A Wimbledon Musing for June 1, 2022
What then are we to say about these things? If God is for us, who is against us? He who did not withhold his own Son but gave him up for all of us, how will he not with him also give us everything else? Who will bring any charge against God’s elect? It is God who justifies. Who is to condemn? It is Christ who died, or rather, who was raised, who is also at the right hand of God, who also intercedes for us. Who will separate us from the love of Christ? Will affliction or distress or persecution or famine or nakedness or peril or sword? As it is written,
“For your sake we are being killed all day long; we are accounted as sheep to be slaughtered.”
No, in all these things we are more than victorious through him who loved us. For I am convinced that neither death, nor life, nor angels, nor rulers, nor things present, nor things to come, nor powers, nor height, nor depth, nor anything else in all creation will be able to separate us from the love of God in Christ Jesus our Lord.
Like many folks I have a bucket list of things I want to do or see. For example, I want to see the Grand Canyon—I have heard it is amazing and I have seen pictures, but from what I understand pictures simply do not compare to seeing it in person. (FYI, I keep looking for a teachers’ conference I can go to out there but no luck yet.)
I also have another bucket list. These are things I'd like to do for others or at least help facilitate for them if I can.
One of those things is to somehow help my mom attend the Wimbledon Tennis Tournament. My mom has never really played tennis to my knowledge and while she likes to watch tennis in general, she absolutely loves Wimbledon.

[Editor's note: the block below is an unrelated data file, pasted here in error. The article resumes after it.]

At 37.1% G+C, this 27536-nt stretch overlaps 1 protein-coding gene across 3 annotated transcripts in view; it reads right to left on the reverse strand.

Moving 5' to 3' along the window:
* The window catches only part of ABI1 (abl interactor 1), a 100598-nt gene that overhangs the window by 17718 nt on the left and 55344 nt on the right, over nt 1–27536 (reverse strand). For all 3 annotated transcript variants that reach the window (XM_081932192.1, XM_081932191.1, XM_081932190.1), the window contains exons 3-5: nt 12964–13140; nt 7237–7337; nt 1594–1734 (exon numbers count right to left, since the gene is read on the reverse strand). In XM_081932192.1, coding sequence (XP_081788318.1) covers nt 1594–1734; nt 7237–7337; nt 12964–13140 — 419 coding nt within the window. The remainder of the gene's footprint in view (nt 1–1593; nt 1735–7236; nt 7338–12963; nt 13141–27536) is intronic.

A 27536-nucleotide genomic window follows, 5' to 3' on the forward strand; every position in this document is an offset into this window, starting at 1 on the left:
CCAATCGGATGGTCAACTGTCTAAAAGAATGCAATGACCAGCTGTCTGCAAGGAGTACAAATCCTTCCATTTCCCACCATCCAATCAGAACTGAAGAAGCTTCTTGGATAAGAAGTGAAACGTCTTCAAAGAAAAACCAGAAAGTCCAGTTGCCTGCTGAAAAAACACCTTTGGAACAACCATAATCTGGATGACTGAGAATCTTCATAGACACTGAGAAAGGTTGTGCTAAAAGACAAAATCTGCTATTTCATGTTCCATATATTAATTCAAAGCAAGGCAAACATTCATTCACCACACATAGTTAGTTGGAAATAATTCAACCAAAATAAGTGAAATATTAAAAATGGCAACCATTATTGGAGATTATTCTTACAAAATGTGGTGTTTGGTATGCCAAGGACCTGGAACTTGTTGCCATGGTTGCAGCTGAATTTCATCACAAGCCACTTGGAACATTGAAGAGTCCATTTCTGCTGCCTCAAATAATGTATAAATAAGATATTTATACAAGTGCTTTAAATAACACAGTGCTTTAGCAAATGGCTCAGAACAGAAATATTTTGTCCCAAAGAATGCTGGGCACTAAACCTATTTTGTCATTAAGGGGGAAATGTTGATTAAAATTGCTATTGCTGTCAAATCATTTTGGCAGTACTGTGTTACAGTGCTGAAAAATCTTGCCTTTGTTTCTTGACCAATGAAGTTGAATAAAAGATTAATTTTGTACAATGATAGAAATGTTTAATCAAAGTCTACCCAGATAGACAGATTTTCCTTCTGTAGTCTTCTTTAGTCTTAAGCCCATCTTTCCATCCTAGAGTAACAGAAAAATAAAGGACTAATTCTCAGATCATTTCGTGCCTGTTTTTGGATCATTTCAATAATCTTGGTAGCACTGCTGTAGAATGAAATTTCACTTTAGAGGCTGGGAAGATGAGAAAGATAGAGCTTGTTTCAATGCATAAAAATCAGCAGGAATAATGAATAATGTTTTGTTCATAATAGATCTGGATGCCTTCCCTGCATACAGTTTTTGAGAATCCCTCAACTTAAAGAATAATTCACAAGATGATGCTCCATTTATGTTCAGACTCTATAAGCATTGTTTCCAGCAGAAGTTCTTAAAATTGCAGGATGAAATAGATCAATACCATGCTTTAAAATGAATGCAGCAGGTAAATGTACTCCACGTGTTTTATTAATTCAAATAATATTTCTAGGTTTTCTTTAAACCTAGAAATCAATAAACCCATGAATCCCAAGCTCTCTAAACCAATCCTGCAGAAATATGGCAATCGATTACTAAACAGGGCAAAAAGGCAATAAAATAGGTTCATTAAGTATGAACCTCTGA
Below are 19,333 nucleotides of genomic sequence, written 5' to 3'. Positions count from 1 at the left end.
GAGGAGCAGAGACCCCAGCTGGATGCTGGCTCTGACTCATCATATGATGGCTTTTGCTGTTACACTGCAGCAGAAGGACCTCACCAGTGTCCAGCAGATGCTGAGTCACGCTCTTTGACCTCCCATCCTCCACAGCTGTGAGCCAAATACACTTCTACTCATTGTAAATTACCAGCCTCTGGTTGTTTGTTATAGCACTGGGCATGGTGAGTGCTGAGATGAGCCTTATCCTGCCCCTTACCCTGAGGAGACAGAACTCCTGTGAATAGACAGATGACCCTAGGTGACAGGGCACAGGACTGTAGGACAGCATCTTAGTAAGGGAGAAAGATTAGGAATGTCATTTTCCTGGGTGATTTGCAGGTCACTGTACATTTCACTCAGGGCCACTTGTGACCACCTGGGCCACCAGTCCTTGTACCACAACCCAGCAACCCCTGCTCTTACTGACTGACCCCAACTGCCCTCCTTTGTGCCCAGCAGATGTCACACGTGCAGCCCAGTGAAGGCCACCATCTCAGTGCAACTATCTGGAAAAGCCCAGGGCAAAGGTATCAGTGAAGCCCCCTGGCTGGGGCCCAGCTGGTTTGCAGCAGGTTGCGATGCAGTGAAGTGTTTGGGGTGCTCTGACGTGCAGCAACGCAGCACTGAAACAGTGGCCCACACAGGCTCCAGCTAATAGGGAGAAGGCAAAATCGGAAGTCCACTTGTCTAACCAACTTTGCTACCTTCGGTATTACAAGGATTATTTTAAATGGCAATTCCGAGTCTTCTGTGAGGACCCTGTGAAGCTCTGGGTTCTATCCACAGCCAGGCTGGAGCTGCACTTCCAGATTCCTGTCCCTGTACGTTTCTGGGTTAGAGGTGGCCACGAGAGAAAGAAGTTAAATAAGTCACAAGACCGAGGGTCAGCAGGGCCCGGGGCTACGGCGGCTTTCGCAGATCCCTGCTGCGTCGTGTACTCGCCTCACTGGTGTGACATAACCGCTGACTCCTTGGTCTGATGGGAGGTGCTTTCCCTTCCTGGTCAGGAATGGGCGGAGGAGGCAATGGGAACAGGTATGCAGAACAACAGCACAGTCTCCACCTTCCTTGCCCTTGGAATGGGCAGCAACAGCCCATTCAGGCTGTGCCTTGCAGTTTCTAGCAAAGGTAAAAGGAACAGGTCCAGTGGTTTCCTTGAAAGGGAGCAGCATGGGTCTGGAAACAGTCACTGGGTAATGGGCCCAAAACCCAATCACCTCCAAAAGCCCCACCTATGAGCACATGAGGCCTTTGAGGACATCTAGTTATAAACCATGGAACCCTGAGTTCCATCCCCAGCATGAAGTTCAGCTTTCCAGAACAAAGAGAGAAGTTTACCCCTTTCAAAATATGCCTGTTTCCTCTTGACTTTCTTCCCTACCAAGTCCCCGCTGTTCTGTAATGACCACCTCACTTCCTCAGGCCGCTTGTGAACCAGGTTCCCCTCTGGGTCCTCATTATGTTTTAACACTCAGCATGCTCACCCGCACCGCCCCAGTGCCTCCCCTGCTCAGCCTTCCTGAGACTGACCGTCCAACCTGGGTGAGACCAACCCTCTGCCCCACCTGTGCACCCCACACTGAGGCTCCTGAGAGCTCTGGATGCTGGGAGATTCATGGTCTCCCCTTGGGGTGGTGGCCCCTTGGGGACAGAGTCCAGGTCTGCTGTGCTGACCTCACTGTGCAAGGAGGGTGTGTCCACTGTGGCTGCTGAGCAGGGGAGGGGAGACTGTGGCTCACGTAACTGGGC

In fact, my mom rarely missed church when I was growing up but the one Sunday morning I knew she would not be in the pew was the Sunday of Breakfast at Wimbledon. However, on that Sunday we did have strawberries and cream for breakfast.
We watched all the Wimbledon greats—Connors, McEnroe, Navratilova, Evert, Lendl, Becker, Graf, Borg, Nadal, Sampras, Federer, Billie Jean King—you get the idea.
I remember in the late 1990’s - early 2000's two brash young sisters—Venus and Serena Williams—took the women’s tennis world by storm. These two phenoms were unlike any other women's players before.
They played ultra-aggressively, hitting the ball with tremendous power. They had an air of confidence that bordered on arrogance. Additionally, in a sport dominated by white players, these two African-American sisters embraced their heritage. Because of this, they often endured racism—even being criticized for simple things like their hair style (beaded braids.)
Although they are well respected and loved by most of the tennis world today, the Williams sisters had few fans when they started.
In fact, as I watch an ESPN “30 by 30” documentary on the Williams sisters and how they changed Women’s Tennis, I was reminded of when Serena Williams won the Wimbledon tennis tournament for the first time (2002.) During the post-match press conference, a reporter asked Serena if she was bothered by the fact that many—if not most—of the fans rooted against her.
“No,” she said. People had rooted against her all her life. “Besides,” she added, “my dad was sitting in those stands, and I knew he was rooting for me, and I wanted to please him.”
If there is a better description of what should be our hope and desire as Christians, I am not sure I know it. While a statement of faith was not what Serena intended, her words echo Paul in Romans 8.
Indeed, the truth that God is cheering us on is what we at times must lean on—especially when our faith leads us away from the popular opinion of the world.
Friends, doing justice, loving others, building bridges, engaging in dialogue, and working to build the Kingdom is hard and sometimes lonely work. But if we remember we are working to please our Creator then we will have strength to endure.
For surely if God is for us, it doesn’t matter who or what is against us.
In the name of the Creator, Redeemer, and Sustainer - Alleluia. Amen.